Of course you should play according to what's most fun for you and your group.

As a counterpoint, though, I would say that I am currently in a campaign (as a player) that has four players who each put a lot of thought and heart into backstories, personal goals, etc and were really invested. In session three, one character, due to resource exhaustion and a string of hideously bad rolls on the part of the whole party, was killed during a not-random, but very much not-climatic or "key" encounter - a fight with four skeletons in a totally avoidable dead-end room in a dungeon.

My initial reaction was "this completely sucks that this player lost this character he really cared about in this pretty arbitrary way simply because we should have maybe rested one encounter sooner, and everyone just plain rolled badly (including the player himself failing three death saves in a row while the rest of us were blowing medicine checks right and left)." However, the aftermath of this "lame" death ended up being a huge character moment for the party and in some ways an unexpectedly pivotal early turning point in the campaign. That would never have happened had the DM prevented the character from dying in an "unsatisfying" way.

Yes, this happened to me when a ghast killed a PC early on - the coolest most developed most active PC in the group. :) It was a shocking moment but I think it was good overall, and the player came back with another really cool PC. The player said she knew I'd kill her eventually :D - I'm a pretty tough GM by modern standards, but mind you I'd been GMing her for 10 years (we met Feb 2011) and this was her first permanent PC death so I don't think I'm that bad. :D

Edit: I don't have any trouble finishing off downed PCs if I think that's what the monster would do. Most undead IMCs will finish off the fallen, part of what makes them so scary, where beasts may try to drag/carry one victim away for later consumption. Intelligent humanoids will probably ignore the fallen initially, but if they see them being healed and re-entering battle they will then start finishing them off.
I allow Gentle Repose to work with Revivify so a level 3+ party ought to have the resources to save a 'mostly dead' PC.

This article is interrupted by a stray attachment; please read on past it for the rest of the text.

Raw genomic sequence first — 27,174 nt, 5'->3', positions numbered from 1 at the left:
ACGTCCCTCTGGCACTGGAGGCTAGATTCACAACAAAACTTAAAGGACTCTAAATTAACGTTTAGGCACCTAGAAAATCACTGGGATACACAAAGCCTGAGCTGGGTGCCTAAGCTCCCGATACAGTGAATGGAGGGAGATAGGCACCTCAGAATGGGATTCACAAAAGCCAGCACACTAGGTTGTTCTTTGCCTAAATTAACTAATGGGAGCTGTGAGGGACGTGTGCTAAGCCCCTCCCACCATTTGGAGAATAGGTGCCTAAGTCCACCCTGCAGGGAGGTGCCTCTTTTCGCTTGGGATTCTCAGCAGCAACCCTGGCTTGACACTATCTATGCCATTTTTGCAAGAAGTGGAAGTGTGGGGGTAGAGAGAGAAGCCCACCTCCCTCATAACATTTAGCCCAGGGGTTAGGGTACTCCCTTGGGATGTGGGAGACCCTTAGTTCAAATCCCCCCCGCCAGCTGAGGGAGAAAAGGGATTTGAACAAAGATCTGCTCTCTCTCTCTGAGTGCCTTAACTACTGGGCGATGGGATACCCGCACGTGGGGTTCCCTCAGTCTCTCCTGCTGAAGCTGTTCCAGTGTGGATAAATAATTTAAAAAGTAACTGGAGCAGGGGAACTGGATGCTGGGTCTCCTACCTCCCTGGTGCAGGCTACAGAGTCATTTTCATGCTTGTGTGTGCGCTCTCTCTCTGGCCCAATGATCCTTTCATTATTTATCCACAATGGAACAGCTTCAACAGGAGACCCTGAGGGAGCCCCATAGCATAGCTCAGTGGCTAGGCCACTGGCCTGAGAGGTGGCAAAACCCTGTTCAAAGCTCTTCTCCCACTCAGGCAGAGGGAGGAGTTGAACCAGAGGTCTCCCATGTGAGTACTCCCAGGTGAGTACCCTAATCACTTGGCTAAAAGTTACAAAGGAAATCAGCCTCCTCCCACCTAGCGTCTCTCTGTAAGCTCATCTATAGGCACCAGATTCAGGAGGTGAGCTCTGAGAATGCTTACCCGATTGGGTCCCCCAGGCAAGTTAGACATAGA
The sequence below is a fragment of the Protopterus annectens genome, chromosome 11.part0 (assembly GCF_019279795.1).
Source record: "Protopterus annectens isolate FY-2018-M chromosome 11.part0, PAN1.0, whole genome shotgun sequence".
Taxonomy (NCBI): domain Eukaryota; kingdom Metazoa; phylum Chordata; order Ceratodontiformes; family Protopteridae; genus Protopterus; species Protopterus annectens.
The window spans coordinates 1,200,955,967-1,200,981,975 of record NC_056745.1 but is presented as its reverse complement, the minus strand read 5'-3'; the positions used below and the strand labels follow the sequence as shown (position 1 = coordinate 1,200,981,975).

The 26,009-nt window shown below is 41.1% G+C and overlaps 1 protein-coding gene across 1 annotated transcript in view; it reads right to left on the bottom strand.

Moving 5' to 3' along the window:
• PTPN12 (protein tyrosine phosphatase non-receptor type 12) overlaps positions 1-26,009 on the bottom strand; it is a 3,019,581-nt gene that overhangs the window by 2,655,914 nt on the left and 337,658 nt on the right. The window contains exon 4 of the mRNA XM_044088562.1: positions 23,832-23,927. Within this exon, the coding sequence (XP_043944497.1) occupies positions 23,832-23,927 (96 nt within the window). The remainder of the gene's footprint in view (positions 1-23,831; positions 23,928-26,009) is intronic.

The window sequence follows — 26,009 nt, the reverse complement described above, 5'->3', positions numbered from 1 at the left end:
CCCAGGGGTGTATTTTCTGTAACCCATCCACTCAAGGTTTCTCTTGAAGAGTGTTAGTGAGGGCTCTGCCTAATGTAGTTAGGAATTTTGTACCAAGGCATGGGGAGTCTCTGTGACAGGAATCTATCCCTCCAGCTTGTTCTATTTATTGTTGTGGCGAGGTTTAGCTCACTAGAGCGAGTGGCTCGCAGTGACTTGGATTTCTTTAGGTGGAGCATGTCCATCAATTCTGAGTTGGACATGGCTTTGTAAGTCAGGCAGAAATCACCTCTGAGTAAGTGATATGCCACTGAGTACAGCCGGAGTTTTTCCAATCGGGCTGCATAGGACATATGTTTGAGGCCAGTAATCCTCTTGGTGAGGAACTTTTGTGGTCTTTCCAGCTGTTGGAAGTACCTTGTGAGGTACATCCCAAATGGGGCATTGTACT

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As a DM I see it not only as my responsibility to facilitate 'fun', because fun is a very subjective thing, and merely the intended goal. What I do to achieve fun is far more important:

I craft a believable evocative world, inhabited with interesting, memorable characters. And I give them the freedom to explore that world freely, with very few boundaries.

I craft a story filled with adventure, suspense, surprise and humor, that responds to the actions taken by the players.

I give my players the freedom to play their characters the way they want, and facilitate the type of gameplay they enjoy.

I challenge them strategically, with combat encounters that have plenty of tactical opportunities, and with diverse opponents.

I challenge them also through non-combat encounters, by throwing them into situations that demand resourcefulness and roleplaying.

At the end of the day, I want my players to remember names, events and places. I want to give them stories to tell.
 

pming

Hero
Hiya!
I feel like my job is gamekeeper. I’m keeping track of the campaign world, the setting and the passage of time. I am the one who sets the scene before the players and then decide how the environment reacts to their presence to the best of my ability. If how something will turn in is in doubt, I reach for the dice to help determine which way things go.